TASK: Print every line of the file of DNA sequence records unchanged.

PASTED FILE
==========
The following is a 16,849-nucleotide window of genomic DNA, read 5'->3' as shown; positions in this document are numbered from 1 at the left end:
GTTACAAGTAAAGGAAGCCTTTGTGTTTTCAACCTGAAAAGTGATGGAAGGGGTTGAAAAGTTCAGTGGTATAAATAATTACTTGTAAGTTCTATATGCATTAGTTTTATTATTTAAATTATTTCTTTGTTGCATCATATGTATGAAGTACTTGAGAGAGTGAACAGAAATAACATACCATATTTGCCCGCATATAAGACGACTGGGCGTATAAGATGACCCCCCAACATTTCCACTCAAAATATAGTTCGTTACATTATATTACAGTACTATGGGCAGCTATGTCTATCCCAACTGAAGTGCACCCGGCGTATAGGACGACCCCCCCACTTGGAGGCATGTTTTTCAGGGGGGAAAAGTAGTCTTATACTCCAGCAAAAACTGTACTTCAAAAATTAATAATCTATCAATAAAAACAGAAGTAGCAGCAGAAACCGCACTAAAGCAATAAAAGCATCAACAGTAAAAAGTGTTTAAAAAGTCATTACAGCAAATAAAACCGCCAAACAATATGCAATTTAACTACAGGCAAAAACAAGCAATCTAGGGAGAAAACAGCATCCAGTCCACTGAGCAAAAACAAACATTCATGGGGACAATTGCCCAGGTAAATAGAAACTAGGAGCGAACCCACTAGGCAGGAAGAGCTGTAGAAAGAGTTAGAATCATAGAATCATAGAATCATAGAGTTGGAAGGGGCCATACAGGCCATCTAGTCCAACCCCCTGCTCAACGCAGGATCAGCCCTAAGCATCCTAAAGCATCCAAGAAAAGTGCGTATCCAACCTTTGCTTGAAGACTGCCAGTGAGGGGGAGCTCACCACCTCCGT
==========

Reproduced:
The following is a 16,849-nucleotide window of genomic DNA, read 5'->3' as shown; positions in this document are numbered from 1 at the left end:
GTTACAAGTAAAGGAAGCCTTTGTGTTTTCAACCTGAAAAGTGATGGAAGGGGTTGAAAAGTTCAGTGGTATAAATAATTACTTGTAAGTTCTATATGCATTAGTTTTATTATTTAAATTATTTCTTTGTTGCATCATATGTATGAAGTACTTGAGAGAGTGAACAGAAATAACATACCATATTTGCCCGCATATAAGACGACTGGGCGTATAAGATGACCCCCCAACATTTCCACTCAAAATATAGTTCGTTACATTATATTACAGTACTATGGGCAGCTATGTCTATCCCAACTGAAGTGCACCCGGCGTATAGGACGACCCCCCCACTTGGAGGCATGTTTTTCAGGGGGGAAAAGTAGTCTTATACTCCAGCAAAAACTGTACTTCAAAAATTAATAATCTATCAATAAAAACAGAAGTAGCAGCAGAAACCGCACTAAAGCAATAAAAGCATCAACAGTAAAAAGTGTTTAAAAAGTCATTACAGCAAATAAAACCGCCAAACAATATGCAATTTAACTACAGGCAAAAACAAGCAATCTAGGGAGAAAACAGCATCCAGTCCACTGAGCAAAAACAAACATTCATGGGGACAATTGCCCAGGTAAATAGAAACTAGGAGCGAACCCACTAGGCAGGAAGAGCTGTAGAAAGAGTTAGAATCATAGAATCATAGAATCATAGAGTTGGAAGGGGCCATACAGGCCATCTAGTCCAACCCCCTGCTCAACGCAGGATCAGCCCTAAGCATCCTAAAGCATCCAAGAAAAGTGCGTATCCAACCTTTGCTTGAAGACTGCCAGTGAGGGGGAGCTCACCACCTCCGT